Great books, like possessed people, speak in many voices. My favourite books are not about one thing: they are large (not necessarily long) and contain multitudes. Writers are guides to other worlds, and the guides I am glad to follow are smart enough to show me the coolest sights, but not so chatty as to silence my own thoughts with their talk. The ideal story will give me some anchors—I don’t think you can love Angela Carter’s The Bloody Chamber if you have no interest at all in sex and gender—while aiming for the kind of fuzzy beauty which you glimpse in dreams.
When I got to the last page of Donna Tartt’s The Secret History, I was in love. Here was a book which gave me magic as an anchor (not only magic—it was large, and contained multitudes), and talked about it with rare clarity. I had just read a one-in-a-million kind of book, and I couldn’t wait to share my thoughts with the world.
The world disagreed.
Not on the one-in-a-million-ess: saying that you love The Secret History is a bit like saying that you love fox terrier puppies. Everybody is on board. But saying out loud that you think it is fantasy? That is like saying that you love those puppies medium rare. Folks will take a step back.
Give me a chance here: The Secret History is about magic. Explicitly so. At the heart of the story is a ritual that goes wrong because it works. Four excessively civilised students put it in their mind to invoke Dionysus, one of the wildest gods in any pantheons, but they start small, and the god does not come. They realise that they need to up their game, and they go full on with the fasting, the sex, the wine, the wild acts which are supposed to make Dionysus appear. We are in b-movie territory: these guys are the better educated equivalent of your typical horror-movie gang of young people who fool around with a Ouija board for a laugh. And then the Ouija board works.
And then Dionysus appears.
“In the most literal sense,” one of them says. Dionysus comes and he does what Dionysus does; that is, stuff that is very untamed, and thus, very dangerous. Caught up in the god’s frenzy, the four students end up killing someone. They had a domesticated idea of wildness. They didn’t know that in the wild you can die as easily as you can fuck, and ecstasy is terror as much as it is joy.
The whole story revolves around the consequences of that night. The Secret History is an exploration of what happens when primal magic irrupts into the modern world—a fantasy trope if there is one. Nowhere in the book, nowhere at all, does the story hint that magic might be a delusion. It is vague, yes, and undefined, of course, and impossible to demonstrate, surely, but we have no cause to believe it is not the real deal. “Vines grew from the ground so fast they twined up the trees like snakes; seasons passing in the wink of an eye, entire years for all I know…” It is all there, on the page.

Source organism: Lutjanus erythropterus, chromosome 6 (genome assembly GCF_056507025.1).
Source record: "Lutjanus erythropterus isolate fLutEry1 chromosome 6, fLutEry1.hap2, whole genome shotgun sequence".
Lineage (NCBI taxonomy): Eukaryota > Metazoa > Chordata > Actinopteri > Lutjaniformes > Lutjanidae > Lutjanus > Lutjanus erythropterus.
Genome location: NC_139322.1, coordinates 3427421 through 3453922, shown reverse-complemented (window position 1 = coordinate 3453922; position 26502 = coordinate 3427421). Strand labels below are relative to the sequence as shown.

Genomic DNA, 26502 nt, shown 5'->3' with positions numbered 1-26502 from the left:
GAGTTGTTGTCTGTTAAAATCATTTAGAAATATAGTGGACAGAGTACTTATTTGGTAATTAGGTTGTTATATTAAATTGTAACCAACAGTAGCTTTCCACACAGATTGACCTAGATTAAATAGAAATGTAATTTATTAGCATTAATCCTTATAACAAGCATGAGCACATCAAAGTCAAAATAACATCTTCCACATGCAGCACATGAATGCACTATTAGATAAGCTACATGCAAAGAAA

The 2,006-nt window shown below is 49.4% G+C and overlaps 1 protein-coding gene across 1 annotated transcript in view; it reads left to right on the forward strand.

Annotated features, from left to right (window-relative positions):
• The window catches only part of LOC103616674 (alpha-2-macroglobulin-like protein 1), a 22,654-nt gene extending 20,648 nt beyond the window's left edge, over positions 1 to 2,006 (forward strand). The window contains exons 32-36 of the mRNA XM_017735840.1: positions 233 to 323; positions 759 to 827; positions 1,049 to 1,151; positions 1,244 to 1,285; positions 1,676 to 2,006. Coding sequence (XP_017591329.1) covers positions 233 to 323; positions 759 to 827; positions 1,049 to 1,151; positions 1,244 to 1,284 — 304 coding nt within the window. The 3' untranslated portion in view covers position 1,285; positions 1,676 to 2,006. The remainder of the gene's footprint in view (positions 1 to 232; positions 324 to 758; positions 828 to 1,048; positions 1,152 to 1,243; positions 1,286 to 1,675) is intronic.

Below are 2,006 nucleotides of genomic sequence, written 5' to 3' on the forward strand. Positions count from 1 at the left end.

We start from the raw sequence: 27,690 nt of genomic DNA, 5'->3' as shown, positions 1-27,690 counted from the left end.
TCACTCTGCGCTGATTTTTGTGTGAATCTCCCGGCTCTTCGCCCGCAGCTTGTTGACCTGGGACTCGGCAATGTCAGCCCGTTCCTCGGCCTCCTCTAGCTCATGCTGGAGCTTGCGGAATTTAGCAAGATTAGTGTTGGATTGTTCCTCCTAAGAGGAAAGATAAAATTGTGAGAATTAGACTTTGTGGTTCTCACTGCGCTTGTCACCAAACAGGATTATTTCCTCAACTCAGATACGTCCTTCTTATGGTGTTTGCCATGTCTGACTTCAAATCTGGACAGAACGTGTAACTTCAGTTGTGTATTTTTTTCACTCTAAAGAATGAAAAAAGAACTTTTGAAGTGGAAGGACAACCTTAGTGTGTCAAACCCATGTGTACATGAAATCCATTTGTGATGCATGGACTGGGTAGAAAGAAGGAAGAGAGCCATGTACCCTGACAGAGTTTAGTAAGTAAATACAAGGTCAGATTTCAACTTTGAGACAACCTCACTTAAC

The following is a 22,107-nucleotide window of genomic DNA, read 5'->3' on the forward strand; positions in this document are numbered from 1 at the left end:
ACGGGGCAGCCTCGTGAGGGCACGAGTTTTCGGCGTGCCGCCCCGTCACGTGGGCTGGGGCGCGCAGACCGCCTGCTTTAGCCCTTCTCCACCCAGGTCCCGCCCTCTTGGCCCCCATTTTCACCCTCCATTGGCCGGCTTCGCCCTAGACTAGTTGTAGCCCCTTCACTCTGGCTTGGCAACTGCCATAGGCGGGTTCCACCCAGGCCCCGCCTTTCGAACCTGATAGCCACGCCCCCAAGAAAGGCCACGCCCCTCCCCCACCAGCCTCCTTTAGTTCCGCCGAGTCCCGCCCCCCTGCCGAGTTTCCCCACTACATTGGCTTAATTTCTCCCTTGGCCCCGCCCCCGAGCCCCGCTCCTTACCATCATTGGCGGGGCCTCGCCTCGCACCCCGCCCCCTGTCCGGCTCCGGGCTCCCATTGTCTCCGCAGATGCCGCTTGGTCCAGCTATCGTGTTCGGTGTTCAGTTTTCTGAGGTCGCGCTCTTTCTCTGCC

Still, my friends took for granted that this is not a book about, or even featuring, magic. Why is that?
I think that there are enough reasons to fill a proper essay. Two of them I find compelling: the first has to do with life, the second with genre.
Life first. An orgy was part of the ritual: this much is obvious. It is easy (reassuring, even) to think that the orgy was all there was, and the ritual was only an excuse to get down. What can possibly be divine about an orgy?
Quite a lot, actually: there are myths about Dionysus punishing people for their impiety when they refuse to join his revelry. Yes, probably the students were playing at magic to get some good sex, but good sex, at times, calls down the gods. In our life, in modern times, we keep flesh and spirit neatly separated. That is not always been the case: carnal pleasure too is a form of worship. The moment we read there was an orgy, we instinctively refuse to believe there could also be magic, but the gods know better.
And then genre. The Secret History does not look, smell, and feel like a fantasy book. It was not published as such; it has a prose richer than usual; the storyline is about the mundane fallout of a single magical act; and in exploring the fallout, the story makes you forget what it caused in the first place. It pulls an inverted magic trick: rather than faking sorcery, it hides it in plain sight, lulling you into the delusion that, even though a god was invoked “in the most literal sense” and a divine maelstrom ensued, there is nothing to see here, nothing to gape at. It takes a writer of immense bravura to keep this level of understatement.
The characters of The Secret History are not the best human beings one could come across, but it is easy to resonate with their attempt to break out of the cage of a reality that was set for them before they were born. They touch something older, something wilder, something, perhaps, truer; and that thing touches them in turn, and there problems begin.
At the core of The Secret History is what Rudolf Otto called a mysterium tremendum et fascinans, a terrifying and alluring mystery. Which is, I think, a perfect definition of fantasy, both as a genre, and as the deed that makes us human.
Francesco Dimitri is an Italian author and speaker living in London. He is on the Faculty of the School of Life. He is considered one of the foremost fantasy writers in Italy, and his works have been widely appreciated by non-genre readers too. The Book of Hidden Things is his debut novel in English.